Recently, we began talks with a new client we’ll call Jay. Jay is trans and recently had gender-reaffirming surgery. But there have been some roadblocks since he began to live his authentic life, including financial ones. He’s been having a terrible time getting a copy of his credit report because a fraud alert is showing up based on the name he was given at birth. Jay also doesn’t have enough accounts under his new name so he is unable to generate a credit score under his new name. His old name continues to show up on his credit report as a former name. It’s been a roller coaster, and it’s not as easy as legally changing his name. Let’s take a closer look at what we can do for trans, non-binary, and gender-nonconforming people who need to build their credit moving forward.
Credit Card Options
We determined that Jay had a few options to build credit under his new name. They include:
- Opening a secured credit card
- Opening a secured credit card with a $200 deposit
- Getting added to his parent’s credit card
It can be helpful in his case to be added as an authorized user to his parents’ existing credit card accounts, and more than one is better.
We also suggested he put a very small subscription on each new credit card and pay it monthly. We’re talking under $20, like a Netflix subscription (before their rates increase again, at least).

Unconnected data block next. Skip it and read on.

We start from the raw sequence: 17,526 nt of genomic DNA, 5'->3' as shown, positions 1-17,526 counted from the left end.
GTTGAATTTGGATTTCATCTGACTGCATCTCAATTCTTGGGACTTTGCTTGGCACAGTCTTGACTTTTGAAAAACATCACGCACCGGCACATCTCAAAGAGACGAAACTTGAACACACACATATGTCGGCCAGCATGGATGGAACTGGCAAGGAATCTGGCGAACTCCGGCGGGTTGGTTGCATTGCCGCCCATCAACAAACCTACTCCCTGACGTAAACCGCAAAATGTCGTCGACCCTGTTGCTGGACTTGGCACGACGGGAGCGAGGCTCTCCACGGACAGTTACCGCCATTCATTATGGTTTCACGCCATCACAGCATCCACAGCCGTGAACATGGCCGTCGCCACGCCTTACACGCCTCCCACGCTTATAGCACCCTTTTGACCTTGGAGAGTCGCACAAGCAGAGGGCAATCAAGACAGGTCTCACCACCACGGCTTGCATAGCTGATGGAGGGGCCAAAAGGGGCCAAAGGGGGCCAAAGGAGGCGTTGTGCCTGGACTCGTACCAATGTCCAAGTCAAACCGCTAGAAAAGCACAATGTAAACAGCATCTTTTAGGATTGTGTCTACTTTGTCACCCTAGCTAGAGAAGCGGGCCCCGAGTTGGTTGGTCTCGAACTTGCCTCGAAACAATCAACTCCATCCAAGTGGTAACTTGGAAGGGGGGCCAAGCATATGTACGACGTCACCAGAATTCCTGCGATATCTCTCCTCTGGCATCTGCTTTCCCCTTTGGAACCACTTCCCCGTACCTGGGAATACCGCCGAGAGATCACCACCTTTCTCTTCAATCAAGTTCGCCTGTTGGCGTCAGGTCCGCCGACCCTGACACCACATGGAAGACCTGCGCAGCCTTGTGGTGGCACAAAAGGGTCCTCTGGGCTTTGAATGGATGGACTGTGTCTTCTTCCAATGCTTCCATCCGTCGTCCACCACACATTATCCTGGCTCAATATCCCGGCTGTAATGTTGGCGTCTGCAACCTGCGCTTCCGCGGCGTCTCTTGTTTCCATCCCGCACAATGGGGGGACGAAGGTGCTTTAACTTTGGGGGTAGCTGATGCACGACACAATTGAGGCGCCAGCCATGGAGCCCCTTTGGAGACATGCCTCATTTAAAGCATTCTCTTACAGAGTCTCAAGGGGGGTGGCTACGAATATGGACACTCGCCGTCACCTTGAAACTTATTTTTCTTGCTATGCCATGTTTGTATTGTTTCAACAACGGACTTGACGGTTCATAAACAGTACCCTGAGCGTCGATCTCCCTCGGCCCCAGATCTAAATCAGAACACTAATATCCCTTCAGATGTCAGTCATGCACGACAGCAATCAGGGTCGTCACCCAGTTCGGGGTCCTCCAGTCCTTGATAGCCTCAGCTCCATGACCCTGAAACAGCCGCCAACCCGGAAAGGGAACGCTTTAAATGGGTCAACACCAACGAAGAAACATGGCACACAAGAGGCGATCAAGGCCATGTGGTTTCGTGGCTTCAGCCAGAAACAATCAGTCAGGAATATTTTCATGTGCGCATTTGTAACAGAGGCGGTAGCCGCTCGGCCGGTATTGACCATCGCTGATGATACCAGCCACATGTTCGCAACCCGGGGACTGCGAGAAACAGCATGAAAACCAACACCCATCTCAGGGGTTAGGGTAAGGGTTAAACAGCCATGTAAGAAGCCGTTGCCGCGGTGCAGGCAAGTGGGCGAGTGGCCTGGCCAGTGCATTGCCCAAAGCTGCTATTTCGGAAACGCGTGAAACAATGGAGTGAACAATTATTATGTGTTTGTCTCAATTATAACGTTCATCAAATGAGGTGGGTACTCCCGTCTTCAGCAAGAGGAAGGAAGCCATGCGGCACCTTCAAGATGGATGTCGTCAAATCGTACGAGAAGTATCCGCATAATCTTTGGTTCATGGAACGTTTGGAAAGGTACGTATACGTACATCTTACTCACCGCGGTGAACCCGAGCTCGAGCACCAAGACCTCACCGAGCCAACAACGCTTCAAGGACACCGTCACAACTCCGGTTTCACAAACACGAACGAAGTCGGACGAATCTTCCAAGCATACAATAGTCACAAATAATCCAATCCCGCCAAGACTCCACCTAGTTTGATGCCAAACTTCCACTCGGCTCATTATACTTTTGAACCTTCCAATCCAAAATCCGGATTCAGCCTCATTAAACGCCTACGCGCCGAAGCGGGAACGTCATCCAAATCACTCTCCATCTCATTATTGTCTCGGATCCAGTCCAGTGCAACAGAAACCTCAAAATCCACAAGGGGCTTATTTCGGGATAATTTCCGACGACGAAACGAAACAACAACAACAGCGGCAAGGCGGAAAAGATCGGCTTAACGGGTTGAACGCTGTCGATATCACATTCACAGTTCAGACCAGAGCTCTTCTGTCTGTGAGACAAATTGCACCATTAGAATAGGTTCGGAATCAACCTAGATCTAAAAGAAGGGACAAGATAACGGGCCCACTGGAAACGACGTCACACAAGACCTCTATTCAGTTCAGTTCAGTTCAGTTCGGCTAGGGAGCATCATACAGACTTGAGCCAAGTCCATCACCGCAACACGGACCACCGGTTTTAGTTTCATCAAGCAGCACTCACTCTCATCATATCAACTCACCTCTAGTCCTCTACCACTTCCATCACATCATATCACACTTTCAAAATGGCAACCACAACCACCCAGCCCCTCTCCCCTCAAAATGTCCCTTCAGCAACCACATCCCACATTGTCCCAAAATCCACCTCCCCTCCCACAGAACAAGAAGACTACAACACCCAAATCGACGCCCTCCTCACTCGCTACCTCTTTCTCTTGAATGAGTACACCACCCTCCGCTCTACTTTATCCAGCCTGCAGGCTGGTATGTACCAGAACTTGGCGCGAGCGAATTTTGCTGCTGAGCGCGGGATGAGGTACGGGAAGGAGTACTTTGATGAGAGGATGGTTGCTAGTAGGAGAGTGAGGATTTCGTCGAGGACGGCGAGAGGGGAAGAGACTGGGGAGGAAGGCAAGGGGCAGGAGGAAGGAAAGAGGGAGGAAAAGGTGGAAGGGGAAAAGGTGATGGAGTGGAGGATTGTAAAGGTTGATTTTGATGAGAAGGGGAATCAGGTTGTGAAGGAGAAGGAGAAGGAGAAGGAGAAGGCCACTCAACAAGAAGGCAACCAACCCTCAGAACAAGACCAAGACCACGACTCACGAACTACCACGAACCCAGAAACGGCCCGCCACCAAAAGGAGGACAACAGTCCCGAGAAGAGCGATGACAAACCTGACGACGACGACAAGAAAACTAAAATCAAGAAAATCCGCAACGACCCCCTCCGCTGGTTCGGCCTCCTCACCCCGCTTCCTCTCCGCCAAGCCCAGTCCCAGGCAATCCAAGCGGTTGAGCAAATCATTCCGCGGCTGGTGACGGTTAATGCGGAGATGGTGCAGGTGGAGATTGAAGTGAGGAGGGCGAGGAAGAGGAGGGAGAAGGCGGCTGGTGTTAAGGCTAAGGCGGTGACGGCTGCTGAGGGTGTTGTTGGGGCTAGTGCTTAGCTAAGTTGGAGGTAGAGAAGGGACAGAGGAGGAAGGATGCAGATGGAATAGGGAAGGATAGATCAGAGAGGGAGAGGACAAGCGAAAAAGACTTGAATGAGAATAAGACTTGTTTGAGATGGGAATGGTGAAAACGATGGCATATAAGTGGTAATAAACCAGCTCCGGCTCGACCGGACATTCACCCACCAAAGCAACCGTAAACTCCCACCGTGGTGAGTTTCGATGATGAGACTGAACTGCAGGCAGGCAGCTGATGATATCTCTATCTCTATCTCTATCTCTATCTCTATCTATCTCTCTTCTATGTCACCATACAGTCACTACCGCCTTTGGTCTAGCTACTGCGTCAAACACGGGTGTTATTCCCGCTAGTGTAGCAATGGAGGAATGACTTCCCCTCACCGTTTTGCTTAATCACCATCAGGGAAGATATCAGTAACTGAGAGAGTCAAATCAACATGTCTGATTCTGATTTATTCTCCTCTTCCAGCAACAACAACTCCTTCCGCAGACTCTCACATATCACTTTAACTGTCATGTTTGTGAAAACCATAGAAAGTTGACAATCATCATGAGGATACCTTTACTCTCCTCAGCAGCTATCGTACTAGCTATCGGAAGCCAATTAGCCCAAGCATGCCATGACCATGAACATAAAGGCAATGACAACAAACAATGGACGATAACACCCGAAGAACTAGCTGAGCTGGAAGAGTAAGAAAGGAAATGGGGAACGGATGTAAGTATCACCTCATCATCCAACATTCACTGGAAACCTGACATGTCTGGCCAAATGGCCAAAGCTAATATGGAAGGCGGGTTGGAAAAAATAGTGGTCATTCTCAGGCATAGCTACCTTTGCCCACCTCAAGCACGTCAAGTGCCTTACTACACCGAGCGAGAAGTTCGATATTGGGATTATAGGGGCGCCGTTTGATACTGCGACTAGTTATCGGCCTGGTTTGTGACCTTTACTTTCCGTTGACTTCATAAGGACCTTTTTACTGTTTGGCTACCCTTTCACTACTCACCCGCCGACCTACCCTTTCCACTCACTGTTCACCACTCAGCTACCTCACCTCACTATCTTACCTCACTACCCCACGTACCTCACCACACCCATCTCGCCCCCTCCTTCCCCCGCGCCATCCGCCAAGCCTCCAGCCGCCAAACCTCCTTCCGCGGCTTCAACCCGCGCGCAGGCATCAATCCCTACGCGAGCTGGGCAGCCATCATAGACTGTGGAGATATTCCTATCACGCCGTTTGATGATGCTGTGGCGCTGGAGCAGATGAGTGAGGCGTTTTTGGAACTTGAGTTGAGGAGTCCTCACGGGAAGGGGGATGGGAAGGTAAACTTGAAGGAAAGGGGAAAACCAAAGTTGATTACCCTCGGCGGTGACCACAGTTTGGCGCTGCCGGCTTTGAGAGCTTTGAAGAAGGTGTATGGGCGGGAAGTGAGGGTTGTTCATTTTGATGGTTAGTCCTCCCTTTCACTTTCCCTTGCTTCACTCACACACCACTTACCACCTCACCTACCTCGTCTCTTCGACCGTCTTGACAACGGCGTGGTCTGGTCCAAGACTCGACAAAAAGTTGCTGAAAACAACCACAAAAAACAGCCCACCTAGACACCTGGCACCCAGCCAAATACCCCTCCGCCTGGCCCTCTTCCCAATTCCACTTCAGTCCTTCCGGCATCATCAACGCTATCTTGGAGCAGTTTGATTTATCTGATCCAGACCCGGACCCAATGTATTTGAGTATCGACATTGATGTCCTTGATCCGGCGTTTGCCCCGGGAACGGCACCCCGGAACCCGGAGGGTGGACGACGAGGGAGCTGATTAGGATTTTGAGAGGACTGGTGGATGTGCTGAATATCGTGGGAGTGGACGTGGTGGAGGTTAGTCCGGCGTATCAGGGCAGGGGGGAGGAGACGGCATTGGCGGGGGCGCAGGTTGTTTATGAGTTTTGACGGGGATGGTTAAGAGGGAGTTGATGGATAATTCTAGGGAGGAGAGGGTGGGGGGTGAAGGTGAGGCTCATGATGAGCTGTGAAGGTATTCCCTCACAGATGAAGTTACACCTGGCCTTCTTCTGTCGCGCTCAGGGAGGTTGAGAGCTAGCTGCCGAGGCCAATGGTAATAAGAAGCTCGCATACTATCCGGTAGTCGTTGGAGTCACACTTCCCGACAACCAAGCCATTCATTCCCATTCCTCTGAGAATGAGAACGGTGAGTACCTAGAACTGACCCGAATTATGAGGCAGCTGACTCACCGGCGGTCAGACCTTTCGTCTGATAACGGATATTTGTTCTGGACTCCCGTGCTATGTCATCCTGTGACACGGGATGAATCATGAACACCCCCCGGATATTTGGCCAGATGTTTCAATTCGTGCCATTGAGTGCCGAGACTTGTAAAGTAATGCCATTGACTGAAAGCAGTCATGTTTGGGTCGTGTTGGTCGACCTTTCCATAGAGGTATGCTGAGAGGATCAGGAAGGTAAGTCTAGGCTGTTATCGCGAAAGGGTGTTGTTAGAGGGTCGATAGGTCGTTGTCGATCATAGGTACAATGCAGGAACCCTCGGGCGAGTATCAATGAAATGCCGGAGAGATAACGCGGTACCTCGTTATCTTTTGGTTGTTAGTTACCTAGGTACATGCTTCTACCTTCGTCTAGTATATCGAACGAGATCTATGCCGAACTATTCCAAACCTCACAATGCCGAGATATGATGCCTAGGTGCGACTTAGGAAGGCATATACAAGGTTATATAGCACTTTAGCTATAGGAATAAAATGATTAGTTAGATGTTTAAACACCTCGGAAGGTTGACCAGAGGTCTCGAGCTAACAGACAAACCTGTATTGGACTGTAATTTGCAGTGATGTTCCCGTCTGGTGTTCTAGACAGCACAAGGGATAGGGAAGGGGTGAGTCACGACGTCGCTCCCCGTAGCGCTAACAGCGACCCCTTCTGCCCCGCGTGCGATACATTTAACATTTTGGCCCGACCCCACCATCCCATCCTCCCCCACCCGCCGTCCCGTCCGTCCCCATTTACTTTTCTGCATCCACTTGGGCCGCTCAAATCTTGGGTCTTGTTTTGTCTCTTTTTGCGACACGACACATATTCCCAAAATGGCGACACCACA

Installment Account Options
Installment accounts are always suitable for credit building. Our go-to is the credit-building INSTAL savings account with a small amount, such as $15 per month. Or he can take out a small personal loan to help build credit using his new name.
Contacting the Credit Bureaus
For Jay, contacting the credit bureaus and removing fraud alerts from his credit report would be a more significant challenge. While he can set up new accounts under his new name, accessing old accounts and credit reports that rely on his deadname will continue to raise red flags.
In Jay’s case, he will need to contact the credit bureaus to remove the fraud alert.
We suggest the following template:
To Whom it May Concern:
I used to be known by this name_____ my new name is ______.
Enclosed, see a copy of my name change paperwork.
MY DOB is ______, my SS# is _______
My current address is ______ , I have lived here for (x years/months). .
My address before that was ___. I lived there for (x years/months.)
***PLEASE REMOVE THE FRAUD ALERT ON MY ACCOUNT*
If Jay was comfortable disclosing his gender-reaffirming surgery here, it might be helpful to include it, but no one is required to provide medical information.
The addresses provided in the letter should equal at least the last 2 years of living. Jay also needs to include new IDs showing proof of his current address and social security number. We recommend that he provide his social security card and driver’s license. (If your driver’s license doesn’t have your current address, a utility bill or bank statement that does should be used instead. Because Jay is dealing with a particular lender, his next steps are a little different, but for most people dealing with this issue, you would need to mail this information over to the credit bureaus – Experian, Equifax, & Transunion. Their addresses can be found on their websites, and we recommend sending these letters by certified mail.
A message from Dale Marco:
Hi all, Dale here. I want to let everyone know that I work with credit monitoring partners as an affiliate seller. I make a commission when you sign up for these services, but I wouldn’t recommend just anyone. These are organizations I trust and use myself. My goal with my blog is always to educate, but it’s also part of my business, and I receive compensation when you use the products I recommend.